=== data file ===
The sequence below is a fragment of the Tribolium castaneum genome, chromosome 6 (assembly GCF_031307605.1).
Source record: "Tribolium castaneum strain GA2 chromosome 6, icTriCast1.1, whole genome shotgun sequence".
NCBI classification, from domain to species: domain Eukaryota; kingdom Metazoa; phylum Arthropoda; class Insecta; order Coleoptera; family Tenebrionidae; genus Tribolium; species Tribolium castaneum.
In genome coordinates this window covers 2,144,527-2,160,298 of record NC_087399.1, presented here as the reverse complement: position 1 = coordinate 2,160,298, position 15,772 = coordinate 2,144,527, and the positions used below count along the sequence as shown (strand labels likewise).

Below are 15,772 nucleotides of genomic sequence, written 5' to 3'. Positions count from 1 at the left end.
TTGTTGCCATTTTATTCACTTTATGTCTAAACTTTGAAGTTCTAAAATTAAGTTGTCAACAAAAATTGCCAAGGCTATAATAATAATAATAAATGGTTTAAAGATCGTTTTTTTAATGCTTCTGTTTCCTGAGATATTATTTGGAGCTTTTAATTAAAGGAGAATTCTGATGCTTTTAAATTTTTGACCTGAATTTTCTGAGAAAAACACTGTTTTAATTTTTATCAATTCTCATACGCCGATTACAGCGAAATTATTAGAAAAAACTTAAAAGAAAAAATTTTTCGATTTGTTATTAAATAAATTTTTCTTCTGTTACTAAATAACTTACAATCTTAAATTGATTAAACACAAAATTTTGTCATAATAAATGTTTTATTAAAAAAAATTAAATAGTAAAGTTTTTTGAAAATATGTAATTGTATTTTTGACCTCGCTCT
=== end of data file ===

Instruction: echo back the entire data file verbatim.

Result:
The sequence below is a fragment of the Tribolium castaneum genome, chromosome 6 (assembly GCF_031307605.1).
Source record: "Tribolium castaneum strain GA2 chromosome 6, icTriCast1.1, whole genome shotgun sequence".
NCBI classification, from domain to species: domain Eukaryota; kingdom Metazoa; phylum Arthropoda; class Insecta; order Coleoptera; family Tenebrionidae; genus Tribolium; species Tribolium castaneum.
In genome coordinates this window covers 2,144,527-2,160,298 of record NC_087399.1, presented here as the reverse complement: position 1 = coordinate 2,160,298, position 15,772 = coordinate 2,144,527, and the positions used below count along the sequence as shown (strand labels likewise).

Below are 15,772 nucleotides of genomic sequence, written 5' to 3'. Positions count from 1 at the left end.
TTGTTGCCATTTTATTCACTTTATGTCTAAACTTTGAAGTTCTAAAATTAAGTTGTCAACAAAAATTGCCAAGGCTATAATAATAATAATAAATGGTTTAAAGATCGTTTTTTTAATGCTTCTGTTTCCTGAGATATTATTTGGAGCTTTTAATTAAAGGAGAATTCTGATGCTTTTAAATTTTTGACCTGAATTTTCTGAGAAAAACACTGTTTTAATTTTTATCAATTCTCATACGCCGATTACAGCGAAATTATTAGAAAAAACTTAAAAGAAAAAATTTTTCGATTTGTTATTAAATAAATTTTTCTTCTGTTACTAAATAACTTACAATCTTAAATTGATTAAACACAAAATTTTGTCATAATAAATGTTTTATTAAAAAAAATTAAATAGTAAAGTTTTTTGAAAATATGTAATTGTATTTTTGACCTCGCTCT